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Daniel Pauly publishes second edition of his book on how fish breathe and grow

Daniel Pauly publishes second edition of his book on how fish breathe and grow

Daniel Pauly publishes second edition of his book on how fish breathe and grow

For more than 40 years, Dr Daniel Pauly, principal investigator of the Sea Around Us initiative at the University of British Columbia’s Institute for the Oceans and Fisheries, has been collecting evidence to further develop his Gill-Oxygen Limitation Theory, also known as GOLT.

Back in 2010, he presented his findings in a slim book titled Gasping Fish and Panting Squids: Oxygen Temperature and the Growth of Water Breathing Animals, whose second edition has just been released; a Chinese edition will soon follow.

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Women in UBC Science: Maria ‘Deng’ Palomares

Women in UBC Science: Maria ‘Deng’ Palomares

Women in UBC Science: Maria ‘Deng’ Palomares

Deng Palomares. Photo by Paul Joseph.

Dr. Maria ‘Deng’ Palomares is a senior scientist and the project manager of the Sea Around Us initiative at UBC’s Institute for the Oceans and Fisheries, where she started as a research associate two decades ago.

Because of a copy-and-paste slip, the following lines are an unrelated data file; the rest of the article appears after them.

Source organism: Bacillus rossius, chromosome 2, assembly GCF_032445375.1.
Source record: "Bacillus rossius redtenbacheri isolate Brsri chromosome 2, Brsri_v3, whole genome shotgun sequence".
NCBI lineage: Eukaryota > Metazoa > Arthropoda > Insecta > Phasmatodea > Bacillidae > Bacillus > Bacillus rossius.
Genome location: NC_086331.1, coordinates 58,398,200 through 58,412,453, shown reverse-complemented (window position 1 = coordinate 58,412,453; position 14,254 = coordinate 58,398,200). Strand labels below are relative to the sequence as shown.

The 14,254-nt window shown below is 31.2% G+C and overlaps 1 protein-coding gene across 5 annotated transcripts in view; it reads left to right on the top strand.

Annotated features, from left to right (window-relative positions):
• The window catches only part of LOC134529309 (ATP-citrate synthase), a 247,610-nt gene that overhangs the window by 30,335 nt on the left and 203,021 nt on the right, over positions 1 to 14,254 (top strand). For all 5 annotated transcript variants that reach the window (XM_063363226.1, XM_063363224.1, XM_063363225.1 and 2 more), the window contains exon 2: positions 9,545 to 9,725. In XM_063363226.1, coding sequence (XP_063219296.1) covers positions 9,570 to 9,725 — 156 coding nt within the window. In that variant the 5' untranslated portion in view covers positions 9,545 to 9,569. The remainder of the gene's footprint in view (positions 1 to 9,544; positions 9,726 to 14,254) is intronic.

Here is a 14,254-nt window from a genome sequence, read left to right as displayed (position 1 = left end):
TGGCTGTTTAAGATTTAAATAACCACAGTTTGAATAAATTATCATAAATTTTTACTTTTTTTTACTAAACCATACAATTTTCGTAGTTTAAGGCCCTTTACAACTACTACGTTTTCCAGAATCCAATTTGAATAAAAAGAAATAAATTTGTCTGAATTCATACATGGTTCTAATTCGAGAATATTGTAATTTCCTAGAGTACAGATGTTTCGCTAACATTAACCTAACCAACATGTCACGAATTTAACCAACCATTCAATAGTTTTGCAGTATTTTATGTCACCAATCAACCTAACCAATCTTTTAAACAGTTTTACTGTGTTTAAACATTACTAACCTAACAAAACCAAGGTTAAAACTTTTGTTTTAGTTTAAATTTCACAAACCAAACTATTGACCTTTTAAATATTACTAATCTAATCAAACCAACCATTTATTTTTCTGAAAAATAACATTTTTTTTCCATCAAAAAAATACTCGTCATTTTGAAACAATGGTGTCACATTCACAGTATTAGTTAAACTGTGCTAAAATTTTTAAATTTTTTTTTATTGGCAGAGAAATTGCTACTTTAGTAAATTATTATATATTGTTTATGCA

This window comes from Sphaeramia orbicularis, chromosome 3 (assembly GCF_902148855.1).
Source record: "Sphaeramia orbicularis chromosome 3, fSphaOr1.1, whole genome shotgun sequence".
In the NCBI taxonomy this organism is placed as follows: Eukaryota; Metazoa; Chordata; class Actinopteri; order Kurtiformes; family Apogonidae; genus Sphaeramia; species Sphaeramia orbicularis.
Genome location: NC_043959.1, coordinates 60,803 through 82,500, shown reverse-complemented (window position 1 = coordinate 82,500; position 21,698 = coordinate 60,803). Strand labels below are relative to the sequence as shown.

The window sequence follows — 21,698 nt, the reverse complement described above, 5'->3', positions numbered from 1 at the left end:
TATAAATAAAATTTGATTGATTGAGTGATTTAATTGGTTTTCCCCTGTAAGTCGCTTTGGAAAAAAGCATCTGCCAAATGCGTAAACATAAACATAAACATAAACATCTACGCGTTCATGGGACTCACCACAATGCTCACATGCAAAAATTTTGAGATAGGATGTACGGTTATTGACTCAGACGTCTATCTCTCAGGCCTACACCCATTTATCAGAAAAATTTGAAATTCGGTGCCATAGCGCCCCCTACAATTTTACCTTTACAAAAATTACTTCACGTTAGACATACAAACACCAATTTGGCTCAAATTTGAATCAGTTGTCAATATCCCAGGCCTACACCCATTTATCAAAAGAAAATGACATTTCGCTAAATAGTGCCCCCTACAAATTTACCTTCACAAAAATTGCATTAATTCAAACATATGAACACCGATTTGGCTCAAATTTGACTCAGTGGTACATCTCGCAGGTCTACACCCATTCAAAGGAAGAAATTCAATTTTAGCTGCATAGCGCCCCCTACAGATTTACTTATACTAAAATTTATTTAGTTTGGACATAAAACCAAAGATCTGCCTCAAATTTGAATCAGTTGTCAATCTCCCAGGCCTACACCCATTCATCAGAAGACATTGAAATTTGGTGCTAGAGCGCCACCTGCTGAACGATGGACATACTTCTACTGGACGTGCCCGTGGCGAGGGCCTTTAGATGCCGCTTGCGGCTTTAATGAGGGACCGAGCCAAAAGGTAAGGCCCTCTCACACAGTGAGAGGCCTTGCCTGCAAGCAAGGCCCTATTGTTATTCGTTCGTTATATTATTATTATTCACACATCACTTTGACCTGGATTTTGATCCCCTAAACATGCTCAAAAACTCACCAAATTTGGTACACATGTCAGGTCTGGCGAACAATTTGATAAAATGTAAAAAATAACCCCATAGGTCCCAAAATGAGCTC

A marine biologist from the University of the Philippines with a specialization in computer science and a doctorate from the Ecole Nationale Supérieure d’Agronomie de Toulouse, Dr. Palomares arrived at marine biology and fisheries science after switching from the ‘hard-to-stomach’ practices of medical school.

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Photo by Paul Joseph.

Daniel Pauly wins BBVA Frontiers of Knowledge Award in Ecology and Conservation Biology

Photo by Paul Joseph.

Photo by Paul Joseph.

The Sea Around Us Principal Investigator, Dr Daniel Pauly, together with marine biologists Carlos Duarte and Terence Hughes, has been awarded the BBVA Foundation Frontiers of Knowledge Award in Ecology and Conservation Biology.

Pauly, Duarte and Hughes are being recognized for “their seminal contributions to our understanding of the world’s oceans, and their efforts to protect and conserve marine biodiversity and oceanic ecosystem services in a rapidly changing world.”